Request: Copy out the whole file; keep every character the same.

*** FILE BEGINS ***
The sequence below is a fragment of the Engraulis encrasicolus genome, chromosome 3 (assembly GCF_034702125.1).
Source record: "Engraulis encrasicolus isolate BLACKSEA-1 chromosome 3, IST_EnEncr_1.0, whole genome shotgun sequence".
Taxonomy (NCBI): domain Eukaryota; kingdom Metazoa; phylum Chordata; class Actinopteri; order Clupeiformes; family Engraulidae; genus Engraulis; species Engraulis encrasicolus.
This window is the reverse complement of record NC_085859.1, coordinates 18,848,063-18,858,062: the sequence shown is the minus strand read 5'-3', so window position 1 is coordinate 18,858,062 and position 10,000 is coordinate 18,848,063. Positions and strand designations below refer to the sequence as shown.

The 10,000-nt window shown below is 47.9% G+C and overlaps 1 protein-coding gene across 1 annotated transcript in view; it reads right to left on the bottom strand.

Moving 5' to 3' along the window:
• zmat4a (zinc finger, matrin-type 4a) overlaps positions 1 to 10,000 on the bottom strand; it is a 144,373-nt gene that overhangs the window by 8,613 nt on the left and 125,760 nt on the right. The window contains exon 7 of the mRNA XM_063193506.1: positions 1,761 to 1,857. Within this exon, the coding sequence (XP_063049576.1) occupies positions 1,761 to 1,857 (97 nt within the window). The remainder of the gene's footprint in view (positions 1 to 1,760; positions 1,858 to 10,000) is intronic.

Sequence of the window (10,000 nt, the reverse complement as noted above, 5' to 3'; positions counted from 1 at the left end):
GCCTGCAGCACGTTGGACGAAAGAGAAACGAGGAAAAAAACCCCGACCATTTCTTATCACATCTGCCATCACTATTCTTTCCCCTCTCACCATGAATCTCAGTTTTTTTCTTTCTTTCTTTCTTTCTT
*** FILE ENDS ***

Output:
The sequence below is a fragment of the Engraulis encrasicolus genome, chromosome 3 (assembly GCF_034702125.1).
Source record: "Engraulis encrasicolus isolate BLACKSEA-1 chromosome 3, IST_EnEncr_1.0, whole genome shotgun sequence".
Taxonomy (NCBI): domain Eukaryota; kingdom Metazoa; phylum Chordata; class Actinopteri; order Clupeiformes; family Engraulidae; genus Engraulis; species Engraulis encrasicolus.
This window is the reverse complement of record NC_085859.1, coordinates 18,848,063-18,858,062: the sequence shown is the minus strand read 5'-3', so window position 1 is coordinate 18,858,062 and position 10,000 is coordinate 18,848,063. Positions and strand designations below refer to the sequence as shown.

The 10,000-nt window shown below is 47.9% G+C and overlaps 1 protein-coding gene across 1 annotated transcript in view; it reads right to left on the bottom strand.

Moving 5' to 3' along the window:
• zmat4a (zinc finger, matrin-type 4a) overlaps positions 1 to 10,000 on the bottom strand; it is a 144,373-nt gene that overhangs the window by 8,613 nt on the left and 125,760 nt on the right. The window contains exon 7 of the mRNA XM_063193506.1: positions 1,761 to 1,857. Within this exon, the coding sequence (XP_063049576.1) occupies positions 1,761 to 1,857 (97 nt within the window). The remainder of the gene's footprint in view (positions 1 to 1,760; positions 1,858 to 10,000) is intronic.

Sequence of the window (10,000 nt, the reverse complement as noted above, 5' to 3'; positions counted from 1 at the left end):
GCCTGCAGCACGTTGGACGAAAGAGAAACGAGGAAAAAAACCCCGACCATTTCTTATCACATCTGCCATCACTATTCTTTCCCCTCTCACCATGAATCTCAGTTTTTTTCTTTCTTTCTTTCTTTCTT